Rain, Rain, Go Away

by Pam Godwin

96 socks, 40 pairs of underwear, 32 tee shirts, and 14 towels later (along with a host of other stuff that filled 2 enormous duffel bags each), the labeling and packing was done and my two girls were on their bus to sleep-away camp this week. I knew I was getting to my “52” very late in the week, but better late than never.

So I ventured to the Metropolitan Museum of Art today to pick up my ticket to climb the BIG BAMBÚ exhibit.  I had been planning this for two weeks. For those of you who don’t know about this, I will briefly explain. “Big Bambú” is a “sculpture” designed by twin brothers, Mike and Doug Starn, atop the roof of the Metropolitan Museum of Art. It is made up of thousands of bamboo poles (3200 to be exact), lashed together to form a complex structure that will rise 50 feet above the Roof Garden and up to 110 feet above Central Park when it is completed by October. It is an ongoing work-in-progress. There are pathways, steps, and walkways all being assembled by rock climbers (under the constant direction of the Starn brothers) tying up more and more bamboo stalks daily using a variety of knots to lash the poles together.  It really is hard to imagine anything like it, unless you actually visit it. I had gone to the rooftop and walked underneath the canopy of the sculpture two times before and was enthralled by it, but hadn’t toured it from above. Today was that day.

I double checked the list on the website for all of the guidelines:

  • no open shoes or flip flops (had my sneakers on);
  • no dresses or skirts (had my shorts on – I guess people 50 feet below can look up your dress);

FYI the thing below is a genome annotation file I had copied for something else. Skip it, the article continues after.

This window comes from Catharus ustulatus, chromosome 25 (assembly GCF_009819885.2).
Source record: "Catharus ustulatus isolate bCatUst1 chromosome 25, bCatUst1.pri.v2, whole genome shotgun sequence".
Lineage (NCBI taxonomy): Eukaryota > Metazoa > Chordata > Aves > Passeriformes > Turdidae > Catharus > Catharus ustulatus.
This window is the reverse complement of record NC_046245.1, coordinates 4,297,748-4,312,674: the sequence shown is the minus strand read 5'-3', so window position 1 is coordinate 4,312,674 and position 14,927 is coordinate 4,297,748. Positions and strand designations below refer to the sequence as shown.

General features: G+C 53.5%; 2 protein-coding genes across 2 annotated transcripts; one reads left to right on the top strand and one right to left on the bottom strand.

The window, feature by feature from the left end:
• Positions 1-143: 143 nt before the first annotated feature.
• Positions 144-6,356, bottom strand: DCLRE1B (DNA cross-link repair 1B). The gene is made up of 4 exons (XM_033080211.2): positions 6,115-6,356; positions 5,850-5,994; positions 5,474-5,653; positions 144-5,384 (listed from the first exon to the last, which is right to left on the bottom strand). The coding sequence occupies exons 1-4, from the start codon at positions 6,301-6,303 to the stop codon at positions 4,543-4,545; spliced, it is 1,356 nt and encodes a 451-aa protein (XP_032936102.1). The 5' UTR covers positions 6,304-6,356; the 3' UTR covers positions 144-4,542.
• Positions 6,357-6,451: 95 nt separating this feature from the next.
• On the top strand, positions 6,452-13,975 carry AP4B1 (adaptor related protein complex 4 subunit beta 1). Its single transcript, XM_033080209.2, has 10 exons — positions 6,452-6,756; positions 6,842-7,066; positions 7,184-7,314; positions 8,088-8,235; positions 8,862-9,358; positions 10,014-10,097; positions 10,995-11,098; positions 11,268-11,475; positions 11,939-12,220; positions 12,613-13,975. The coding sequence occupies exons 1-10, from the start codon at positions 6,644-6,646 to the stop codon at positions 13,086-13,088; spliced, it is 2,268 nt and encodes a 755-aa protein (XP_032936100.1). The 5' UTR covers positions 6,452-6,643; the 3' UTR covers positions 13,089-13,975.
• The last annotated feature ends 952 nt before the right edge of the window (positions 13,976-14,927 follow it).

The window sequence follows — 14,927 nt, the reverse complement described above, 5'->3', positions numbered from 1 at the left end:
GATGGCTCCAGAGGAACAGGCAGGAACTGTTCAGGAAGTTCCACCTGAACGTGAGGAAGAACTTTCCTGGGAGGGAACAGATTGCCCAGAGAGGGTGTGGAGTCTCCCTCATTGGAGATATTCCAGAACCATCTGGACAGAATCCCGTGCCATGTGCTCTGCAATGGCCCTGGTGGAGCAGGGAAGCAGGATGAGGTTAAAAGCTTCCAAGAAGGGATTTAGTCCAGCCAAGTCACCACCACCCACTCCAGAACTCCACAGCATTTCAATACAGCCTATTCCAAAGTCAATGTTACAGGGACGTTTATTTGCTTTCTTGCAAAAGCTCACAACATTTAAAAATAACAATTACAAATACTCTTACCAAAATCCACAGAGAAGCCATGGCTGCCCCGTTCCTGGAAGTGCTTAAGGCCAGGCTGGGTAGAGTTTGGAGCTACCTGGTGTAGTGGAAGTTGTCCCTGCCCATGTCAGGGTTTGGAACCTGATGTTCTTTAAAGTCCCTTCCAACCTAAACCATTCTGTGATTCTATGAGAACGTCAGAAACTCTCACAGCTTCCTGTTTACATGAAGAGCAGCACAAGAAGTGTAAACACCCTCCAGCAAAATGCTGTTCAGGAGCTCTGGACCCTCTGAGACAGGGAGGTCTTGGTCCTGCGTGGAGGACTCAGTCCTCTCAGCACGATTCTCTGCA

• photo ID; 
  • no backpacks or bags; 
  • not pregnant; 
  • no heart condition; 
  • no fear of heights (well, maybe a little); 

The list continued on, but you get the gist…..all seemed to be in order.

The one thing I didn’t check?  The weather forecast.

As I walked there, a light drizzle began. No problem – a passing sprinkle. I waited in line (a looong! time) and got my ticket.  The light drizzle became a rain shower. No problem, I thought again. My tour isn’t scheduled until later in the afternoon – I was sure it would rain itself out by then.

You guessed it. The skies opened. A full-on downpour! And my climb was cancelled. Just like that.

And sometimes things happen – just like that. By the time I got home, I had dried off and my disappointment and frustration had cooled. I turned on my computer and the Dr. Seuss quote written on the bottom of our blog homepage popped up at me  — And will you succeed? Yes indeed,  yes indeed! Ninety-eight and three quarters percent guaranteed!” I guess this was the one and one-quarter percent he was talking about?

I’ll be back next week — after I check the weather report.

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categoryPosted: 07/23/10 7:40 PM

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